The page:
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Amos Tuck

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Preceded by
  
At-large

Role
  
Political figure

Alma mater
  
Dartmouth College

Education
  
Dartmouth College


Occupation
  
Lawyer

Succeeded by
  
George W. Kittredge

Name
  
Amos Tuck

Children
  
Edward Tuck

Amos Tuck httpsuploadwikimediaorgwikipediacommonsthu

Died
  
December 11, 1879, Exeter, New Hampshire, United States

Political party
  
Democratic Party, Independent politician, Free Soil Party, Whig Party, Republican Party

Similar People
  
George W Romney, Theodore Roosevelt, Frank Murkowski, Elisha Otis, Alphonso Taft

Meet amos tuck your upper coosa riverkeeper


Amos Tuck (August 2, 1810 – December 11, 1879) was a political figure in New Hampshire and a founder of the Republican Party.

Contents

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Early life and education

Born in Parsonsfield, Maine, August 2, 1810, the son of John Tuck, a sixth generation descendant of Robert Tuck, a founder of Hampton (Winnacunnet), New Hampshire, in 1638.

Amos Tuck attended Effingham Academy and Hampton Academy and graduated from Dartmouth College in Hanover, New Hampshire, in 1835; he studied law and passed the bar. He married Davida Nudd and had a son, Edward Tuck, on August 25, 1842, and a daughter, Ellen Tuck French, who married Francis Ormond French, President of the Manhattan Trust Company. Tuck was an earlier supporter and donor to the Free Will Baptist's Parsonfield Seminary. He is the namesake of the Tuck School of Business at Dartmouth.

Professional life

In his youth Amos Tuck came to Hampton and from 1836 to 1838 was Headmaster of the Hampton Academy founded by his ancestors. He was admitted to the bar in 1838 and commenced practice in Exeter. He later became a trustee of Dartmouth College. After leaving politics, Tuck was commissioned as a Naval officer of the port of Boston 1861-1865; following the American Civil War, he resumed the practice of law and also engaged in railroad building, at which he gained significant success and wealth.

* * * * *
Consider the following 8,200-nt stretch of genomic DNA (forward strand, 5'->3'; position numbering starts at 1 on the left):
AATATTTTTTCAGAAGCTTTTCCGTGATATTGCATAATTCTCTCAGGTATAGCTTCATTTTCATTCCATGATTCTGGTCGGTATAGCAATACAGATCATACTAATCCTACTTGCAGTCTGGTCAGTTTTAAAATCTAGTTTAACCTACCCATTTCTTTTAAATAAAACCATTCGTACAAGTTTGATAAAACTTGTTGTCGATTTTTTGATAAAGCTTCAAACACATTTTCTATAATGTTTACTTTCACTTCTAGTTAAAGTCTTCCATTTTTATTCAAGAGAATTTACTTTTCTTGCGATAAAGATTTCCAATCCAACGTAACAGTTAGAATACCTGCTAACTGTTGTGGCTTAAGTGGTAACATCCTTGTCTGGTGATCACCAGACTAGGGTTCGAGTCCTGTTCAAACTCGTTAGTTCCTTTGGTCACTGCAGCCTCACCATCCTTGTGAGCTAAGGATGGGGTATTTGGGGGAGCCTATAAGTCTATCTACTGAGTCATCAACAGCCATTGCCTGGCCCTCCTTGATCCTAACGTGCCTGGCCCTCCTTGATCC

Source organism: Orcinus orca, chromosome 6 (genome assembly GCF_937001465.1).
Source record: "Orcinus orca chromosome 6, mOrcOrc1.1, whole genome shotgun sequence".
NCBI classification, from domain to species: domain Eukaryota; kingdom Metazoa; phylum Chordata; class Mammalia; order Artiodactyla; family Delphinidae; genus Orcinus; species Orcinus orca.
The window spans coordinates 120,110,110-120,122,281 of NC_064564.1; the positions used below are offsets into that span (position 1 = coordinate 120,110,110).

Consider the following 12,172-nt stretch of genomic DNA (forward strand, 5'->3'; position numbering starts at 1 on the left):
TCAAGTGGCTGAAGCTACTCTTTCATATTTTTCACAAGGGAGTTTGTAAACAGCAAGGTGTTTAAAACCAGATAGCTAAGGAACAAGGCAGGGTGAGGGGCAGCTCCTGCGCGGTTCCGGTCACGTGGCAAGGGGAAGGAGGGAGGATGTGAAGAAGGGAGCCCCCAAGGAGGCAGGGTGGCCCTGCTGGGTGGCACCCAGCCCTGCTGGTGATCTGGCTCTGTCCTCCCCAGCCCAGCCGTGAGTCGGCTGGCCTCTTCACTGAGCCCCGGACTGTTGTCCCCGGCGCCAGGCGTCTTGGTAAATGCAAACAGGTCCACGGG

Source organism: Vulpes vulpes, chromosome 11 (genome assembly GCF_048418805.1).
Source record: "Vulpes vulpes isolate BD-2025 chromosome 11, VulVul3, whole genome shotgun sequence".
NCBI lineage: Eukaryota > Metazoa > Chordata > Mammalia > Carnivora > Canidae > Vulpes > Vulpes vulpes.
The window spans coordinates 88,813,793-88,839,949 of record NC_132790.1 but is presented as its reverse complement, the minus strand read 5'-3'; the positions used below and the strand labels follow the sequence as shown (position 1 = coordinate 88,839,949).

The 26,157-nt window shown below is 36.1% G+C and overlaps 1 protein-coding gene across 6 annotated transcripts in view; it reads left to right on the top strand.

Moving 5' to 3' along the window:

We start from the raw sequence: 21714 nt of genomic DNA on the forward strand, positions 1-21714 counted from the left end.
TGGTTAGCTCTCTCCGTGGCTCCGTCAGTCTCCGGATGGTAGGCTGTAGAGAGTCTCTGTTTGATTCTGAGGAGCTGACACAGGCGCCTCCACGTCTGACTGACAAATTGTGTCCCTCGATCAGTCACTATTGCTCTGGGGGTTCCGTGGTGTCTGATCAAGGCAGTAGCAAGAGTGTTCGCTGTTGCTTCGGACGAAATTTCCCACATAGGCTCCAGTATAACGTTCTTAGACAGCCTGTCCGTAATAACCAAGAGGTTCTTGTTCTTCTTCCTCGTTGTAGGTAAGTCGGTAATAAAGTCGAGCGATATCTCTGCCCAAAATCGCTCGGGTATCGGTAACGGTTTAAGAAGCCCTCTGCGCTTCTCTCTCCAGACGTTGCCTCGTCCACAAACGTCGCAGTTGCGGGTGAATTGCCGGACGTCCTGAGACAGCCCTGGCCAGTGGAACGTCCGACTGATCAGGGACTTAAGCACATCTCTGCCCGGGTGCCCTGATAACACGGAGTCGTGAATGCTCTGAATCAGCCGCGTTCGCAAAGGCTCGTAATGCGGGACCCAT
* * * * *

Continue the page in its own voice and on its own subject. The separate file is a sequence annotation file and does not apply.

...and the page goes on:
Political career

Tuck was elected to the New Hampshire House of Representatives in 1842 as a member of the Democratic Party but broke with pro-slavery Democratic leaders in 1844 and was formally cast out of the party. He ran for Congress, anyway, and was elected as an Independent to the Thirtieth Congress.

In 1845 he called a convention to form an independent movement in favor of anti-slavery Congressional Candidate John P. Hale. This convention would later be identified as "the nucleus of the Republican Party." During the months following the convention (which was described by Tuck as "respectable in numbers and unparalleled in spirit") Tuck worked tenaciously to grow his young party. His hard work and enthusiasm resulted in the successful election of Hale in 1846.

Tuck himself ran as a Free-Soil candidate to the Thirty-first Congress, and as a Whig to the Thirty-second Congress (March 4, 1847 – March 3, 1853). After three consecutive terms he returned to Exeter in 1853 and began a movement to unite the many minor political factions that existed in the state of New Hampshire.

Founder of the Republican Party in New Hampshire

Tuck organized a secret meeting, on October 12, 1853 at Major Blake's Hotel in Exeter of a group of anti-slavery men. Tuck suggested they form a party to be called "Republicans." The term "Republican party" had been widely used in New Hampshire politics in the 1830s. The dinner is commemorated by the tablet now affixed to the Squamscott House in Exeter. The participants campaigned for several parties in 1854 state elections, but the Republican party did not run a ticket that year in the state. He helped form the state Republican party in 1856 and was a delegate to the Republican National Conventions in 1856 and 1860. Tuck was appointed a delegate to the peace convention held in Washington, D.C., in 1861 in an effort to devise means to prevent the impending war.

He was a personal friend of Abraham Lincoln, John Greenleaf Whittier and many other men prominent in his time, and is said to be responsible for putting Lincoln in office. "Lincoln...would never have realized his goals," according to Dartmouth historian Professor Frank Smallwood, "if his old friend, Amos Tuck of Exeter, New Hampshire...had not played such an influential role in helping him to secure the Republican party's presidential nomination in 1860."

Retirement and legacy

Tuck died in Exeter, New Hampshire, on December 11, 1879. He was interred in Exeter Cemetery.

His son, Edward Tuck, financed and founded at Dartmouth College the Amos Tuck School of Business Administration, as well as the Tuck Historical Building, a "beautiful" granite structure in Concord, New Hampshire, home of the New Hampshire Historical Society and its Tuck Library.

Family and political descendants founded the Amos Tuck Society to promote and spread the history of Tucks contributions and founding of the Republican Party.

Descendants

Edward Tuck would also graduate from, and become a major donor to, Dartmouth College. He made his fortune in banking, railroads and international trade, becoming vice-consul to France.

References

Amos Tuck Wikipedia


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